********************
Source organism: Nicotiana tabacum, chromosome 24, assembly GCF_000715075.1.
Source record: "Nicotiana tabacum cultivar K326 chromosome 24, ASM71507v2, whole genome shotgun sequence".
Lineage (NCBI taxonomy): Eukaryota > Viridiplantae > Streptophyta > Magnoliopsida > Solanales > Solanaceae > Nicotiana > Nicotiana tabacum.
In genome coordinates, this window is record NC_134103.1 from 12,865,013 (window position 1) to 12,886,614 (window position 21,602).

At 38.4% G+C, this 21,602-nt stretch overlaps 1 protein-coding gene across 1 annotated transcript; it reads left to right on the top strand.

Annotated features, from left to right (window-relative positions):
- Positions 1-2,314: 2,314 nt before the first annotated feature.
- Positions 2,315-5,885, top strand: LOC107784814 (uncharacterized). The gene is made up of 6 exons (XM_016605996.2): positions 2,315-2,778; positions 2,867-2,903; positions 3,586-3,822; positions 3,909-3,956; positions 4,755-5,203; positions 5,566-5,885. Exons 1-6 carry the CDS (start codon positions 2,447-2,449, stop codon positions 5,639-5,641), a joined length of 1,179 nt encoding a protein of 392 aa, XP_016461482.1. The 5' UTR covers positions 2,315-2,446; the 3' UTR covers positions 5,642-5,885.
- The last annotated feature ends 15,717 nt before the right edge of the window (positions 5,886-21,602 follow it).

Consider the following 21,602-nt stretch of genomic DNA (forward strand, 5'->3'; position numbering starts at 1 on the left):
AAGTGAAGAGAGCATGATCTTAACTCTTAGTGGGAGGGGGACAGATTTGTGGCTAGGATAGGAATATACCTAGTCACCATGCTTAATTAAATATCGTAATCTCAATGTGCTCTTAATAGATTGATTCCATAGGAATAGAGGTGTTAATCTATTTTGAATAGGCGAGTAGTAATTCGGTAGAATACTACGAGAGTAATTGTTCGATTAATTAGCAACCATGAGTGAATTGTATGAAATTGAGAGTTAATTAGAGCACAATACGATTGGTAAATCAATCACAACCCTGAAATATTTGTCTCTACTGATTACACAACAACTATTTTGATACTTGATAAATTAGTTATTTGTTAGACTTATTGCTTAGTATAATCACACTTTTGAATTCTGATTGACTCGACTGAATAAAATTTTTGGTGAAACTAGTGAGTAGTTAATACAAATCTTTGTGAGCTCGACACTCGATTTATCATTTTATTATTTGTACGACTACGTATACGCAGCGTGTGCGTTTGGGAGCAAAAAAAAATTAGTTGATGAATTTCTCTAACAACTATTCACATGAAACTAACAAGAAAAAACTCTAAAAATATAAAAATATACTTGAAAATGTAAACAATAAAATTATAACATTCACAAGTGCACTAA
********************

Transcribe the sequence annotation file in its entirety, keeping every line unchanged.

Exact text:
Source organism: Nicotiana tabacum, chromosome 24, assembly GCF_000715075.1.
Source record: "Nicotiana tabacum cultivar K326 chromosome 24, ASM71507v2, whole genome shotgun sequence".
Lineage (NCBI taxonomy): Eukaryota > Viridiplantae > Streptophyta > Magnoliopsida > Solanales > Solanaceae > Nicotiana > Nicotiana tabacum.
In genome coordinates, this window is record NC_134103.1 from 12,865,013 (window position 1) to 12,886,614 (window position 21,602).

At 38.4% G+C, this 21,602-nt stretch overlaps 1 protein-coding gene across 1 annotated transcript; it reads left to right on the top strand.

Annotated features, from left to right (window-relative positions):
- Positions 1-2,314: 2,314 nt before the first annotated feature.
- Positions 2,315-5,885, top strand: LOC107784814 (uncharacterized). The gene is made up of 6 exons (XM_016605996.2): positions 2,315-2,778; positions 2,867-2,903; positions 3,586-3,822; positions 3,909-3,956; positions 4,755-5,203; positions 5,566-5,885. Exons 1-6 carry the CDS (start codon positions 2,447-2,449, stop codon positions 5,639-5,641), a joined length of 1,179 nt encoding a protein of 392 aa, XP_016461482.1. The 5' UTR covers positions 2,315-2,446; the 3' UTR covers positions 5,642-5,885.
- The last annotated feature ends 15,717 nt before the right edge of the window (positions 5,886-21,602 follow it).

Consider the following 21,602-nt stretch of genomic DNA (forward strand, 5'->3'; position numbering starts at 1 on the left):
AAGTGAAGAGAGCATGATCTTAACTCTTAGTGGGAGGGGGACAGATTTGTGGCTAGGATAGGAATATACCTAGTCACCATGCTTAATTAAATATCGTAATCTCAATGTGCTCTTAATAGATTGATTCCATAGGAATAGAGGTGTTAATCTATTTTGAATAGGCGAGTAGTAATTCGGTAGAATACTACGAGAGTAATTGTTCGATTAATTAGCAACCATGAGTGAATTGTATGAAATTGAGAGTTAATTAGAGCACAATACGATTGGTAAATCAATCACAACCCTGAAATATTTGTCTCTACTGATTACACAACAACTATTTTGATACTTGATAAATTAGTTATTTGTTAGACTTATTGCTTAGTATAATCACACTTTTGAATTCTGATTGACTCGACTGAATAAAATTTTTGGTGAAACTAGTGAGTAGTTAATACAAATCTTTGTGAGCTCGACACTCGATTTATCATTTTATTATTTGTACGACTACGTATACGCAGCGTGTGCGTTTGGGAGCAAAAAAAAATTAGTTGATGAATTTCTCTAACAACTATTCACATGAAACTAACAAGAAAAAACTCTAAAAATATAAAAATATACTTGAAAATGTAAACAATAAAATTATAACATTCACAAGTGCACTAA